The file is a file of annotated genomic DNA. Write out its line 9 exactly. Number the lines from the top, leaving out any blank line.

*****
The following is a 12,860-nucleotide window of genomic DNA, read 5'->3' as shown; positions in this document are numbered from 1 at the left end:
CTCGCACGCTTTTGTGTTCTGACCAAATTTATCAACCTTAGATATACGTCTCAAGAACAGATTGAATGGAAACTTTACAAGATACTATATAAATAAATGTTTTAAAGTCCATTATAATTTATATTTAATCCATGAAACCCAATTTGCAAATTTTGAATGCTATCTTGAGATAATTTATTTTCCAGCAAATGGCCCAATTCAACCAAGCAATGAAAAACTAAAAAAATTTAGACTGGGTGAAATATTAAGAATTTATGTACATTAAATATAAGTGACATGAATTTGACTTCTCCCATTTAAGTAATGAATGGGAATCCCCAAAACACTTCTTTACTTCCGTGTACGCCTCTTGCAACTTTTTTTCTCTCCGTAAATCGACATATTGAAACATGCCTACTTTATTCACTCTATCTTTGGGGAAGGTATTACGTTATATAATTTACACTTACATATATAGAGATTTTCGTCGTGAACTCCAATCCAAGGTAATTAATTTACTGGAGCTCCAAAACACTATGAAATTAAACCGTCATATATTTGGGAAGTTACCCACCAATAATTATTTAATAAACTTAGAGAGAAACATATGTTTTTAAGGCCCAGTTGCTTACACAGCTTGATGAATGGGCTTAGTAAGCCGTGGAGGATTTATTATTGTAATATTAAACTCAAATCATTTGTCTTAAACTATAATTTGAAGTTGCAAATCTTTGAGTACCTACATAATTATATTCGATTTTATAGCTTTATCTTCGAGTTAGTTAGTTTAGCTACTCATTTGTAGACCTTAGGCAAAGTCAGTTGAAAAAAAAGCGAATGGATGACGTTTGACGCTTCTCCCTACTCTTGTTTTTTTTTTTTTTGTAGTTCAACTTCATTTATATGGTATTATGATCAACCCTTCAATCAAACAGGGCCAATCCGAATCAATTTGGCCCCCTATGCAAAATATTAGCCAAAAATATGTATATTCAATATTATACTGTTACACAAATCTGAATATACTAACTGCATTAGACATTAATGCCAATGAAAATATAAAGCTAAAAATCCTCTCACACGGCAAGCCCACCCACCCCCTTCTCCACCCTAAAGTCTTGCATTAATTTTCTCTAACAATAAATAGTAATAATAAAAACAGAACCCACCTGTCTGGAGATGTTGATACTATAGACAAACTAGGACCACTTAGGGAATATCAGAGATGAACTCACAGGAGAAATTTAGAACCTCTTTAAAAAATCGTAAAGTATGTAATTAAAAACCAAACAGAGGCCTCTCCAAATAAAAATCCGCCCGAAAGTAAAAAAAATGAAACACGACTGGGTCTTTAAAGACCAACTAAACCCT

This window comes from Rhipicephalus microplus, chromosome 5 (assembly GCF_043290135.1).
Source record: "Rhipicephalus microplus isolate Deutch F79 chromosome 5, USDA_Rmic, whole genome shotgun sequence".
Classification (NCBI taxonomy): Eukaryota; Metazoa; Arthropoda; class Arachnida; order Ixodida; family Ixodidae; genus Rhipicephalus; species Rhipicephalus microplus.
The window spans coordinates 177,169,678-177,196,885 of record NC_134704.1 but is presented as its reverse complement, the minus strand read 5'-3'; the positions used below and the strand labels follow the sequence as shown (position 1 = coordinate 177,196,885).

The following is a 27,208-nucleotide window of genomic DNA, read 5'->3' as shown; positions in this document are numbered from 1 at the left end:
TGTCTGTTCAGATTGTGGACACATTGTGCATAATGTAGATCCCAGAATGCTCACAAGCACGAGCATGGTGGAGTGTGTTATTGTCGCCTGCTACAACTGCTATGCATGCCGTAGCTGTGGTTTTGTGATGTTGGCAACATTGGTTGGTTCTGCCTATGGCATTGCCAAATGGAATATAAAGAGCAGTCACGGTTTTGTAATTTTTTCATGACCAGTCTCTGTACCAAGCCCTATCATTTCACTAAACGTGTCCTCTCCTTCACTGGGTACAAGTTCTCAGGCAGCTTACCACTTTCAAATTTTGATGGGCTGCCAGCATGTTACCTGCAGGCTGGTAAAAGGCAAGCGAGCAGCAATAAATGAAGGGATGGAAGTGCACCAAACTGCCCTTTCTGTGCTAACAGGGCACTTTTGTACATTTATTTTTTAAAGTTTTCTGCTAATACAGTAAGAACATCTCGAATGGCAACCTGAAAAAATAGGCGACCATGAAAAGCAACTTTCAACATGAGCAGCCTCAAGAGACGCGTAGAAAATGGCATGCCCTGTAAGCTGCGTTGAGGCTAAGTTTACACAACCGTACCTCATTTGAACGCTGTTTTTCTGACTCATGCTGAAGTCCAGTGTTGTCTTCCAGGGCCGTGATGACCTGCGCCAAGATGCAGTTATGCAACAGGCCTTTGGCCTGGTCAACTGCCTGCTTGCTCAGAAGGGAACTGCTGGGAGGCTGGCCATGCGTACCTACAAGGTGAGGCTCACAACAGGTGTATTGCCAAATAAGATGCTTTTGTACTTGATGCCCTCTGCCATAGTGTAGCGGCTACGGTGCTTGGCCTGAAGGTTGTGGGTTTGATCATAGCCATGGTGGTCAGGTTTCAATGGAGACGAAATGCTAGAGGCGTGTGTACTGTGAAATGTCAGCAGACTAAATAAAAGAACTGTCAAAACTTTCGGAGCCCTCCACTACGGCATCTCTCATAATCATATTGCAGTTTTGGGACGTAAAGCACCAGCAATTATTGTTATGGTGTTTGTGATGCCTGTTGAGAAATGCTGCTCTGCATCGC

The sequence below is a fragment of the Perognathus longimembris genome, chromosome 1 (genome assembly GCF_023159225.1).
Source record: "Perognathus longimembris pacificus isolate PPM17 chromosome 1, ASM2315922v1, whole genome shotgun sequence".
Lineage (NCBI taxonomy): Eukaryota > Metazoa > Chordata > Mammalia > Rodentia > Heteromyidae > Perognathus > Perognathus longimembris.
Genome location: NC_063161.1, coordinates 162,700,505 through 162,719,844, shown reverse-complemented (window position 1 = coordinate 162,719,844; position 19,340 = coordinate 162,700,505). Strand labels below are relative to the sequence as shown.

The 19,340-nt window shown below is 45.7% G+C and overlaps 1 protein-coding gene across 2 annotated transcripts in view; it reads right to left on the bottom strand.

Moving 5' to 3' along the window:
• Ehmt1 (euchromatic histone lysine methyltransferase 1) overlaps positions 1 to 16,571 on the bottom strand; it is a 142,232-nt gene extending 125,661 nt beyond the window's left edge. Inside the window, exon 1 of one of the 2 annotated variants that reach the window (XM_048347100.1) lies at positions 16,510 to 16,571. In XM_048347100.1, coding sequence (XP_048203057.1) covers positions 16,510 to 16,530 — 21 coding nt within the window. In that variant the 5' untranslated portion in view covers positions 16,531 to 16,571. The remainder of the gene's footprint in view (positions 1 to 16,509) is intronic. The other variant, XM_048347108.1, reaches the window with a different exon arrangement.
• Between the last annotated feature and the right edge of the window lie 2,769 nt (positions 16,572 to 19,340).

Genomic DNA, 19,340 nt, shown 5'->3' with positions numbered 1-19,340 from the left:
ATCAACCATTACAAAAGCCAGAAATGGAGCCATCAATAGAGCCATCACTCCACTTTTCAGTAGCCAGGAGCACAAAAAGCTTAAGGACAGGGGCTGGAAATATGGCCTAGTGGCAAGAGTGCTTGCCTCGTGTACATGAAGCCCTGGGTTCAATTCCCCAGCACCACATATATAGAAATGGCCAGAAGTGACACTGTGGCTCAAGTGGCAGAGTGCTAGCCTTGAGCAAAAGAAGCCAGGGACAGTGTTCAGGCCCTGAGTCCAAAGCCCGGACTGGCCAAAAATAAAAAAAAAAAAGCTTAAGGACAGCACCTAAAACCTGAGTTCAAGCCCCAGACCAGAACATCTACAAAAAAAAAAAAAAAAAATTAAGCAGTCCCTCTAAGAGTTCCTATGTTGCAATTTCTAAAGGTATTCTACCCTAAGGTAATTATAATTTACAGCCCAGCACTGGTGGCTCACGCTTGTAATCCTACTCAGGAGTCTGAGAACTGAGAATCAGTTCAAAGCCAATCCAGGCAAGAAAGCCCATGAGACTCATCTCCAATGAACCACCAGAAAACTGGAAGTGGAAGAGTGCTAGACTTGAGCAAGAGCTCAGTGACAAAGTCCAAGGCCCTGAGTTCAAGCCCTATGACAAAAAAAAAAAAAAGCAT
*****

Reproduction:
The sequence below is a fragment of the Perognathus longimembris genome, chromosome 1 (genome assembly GCF_023159225.1).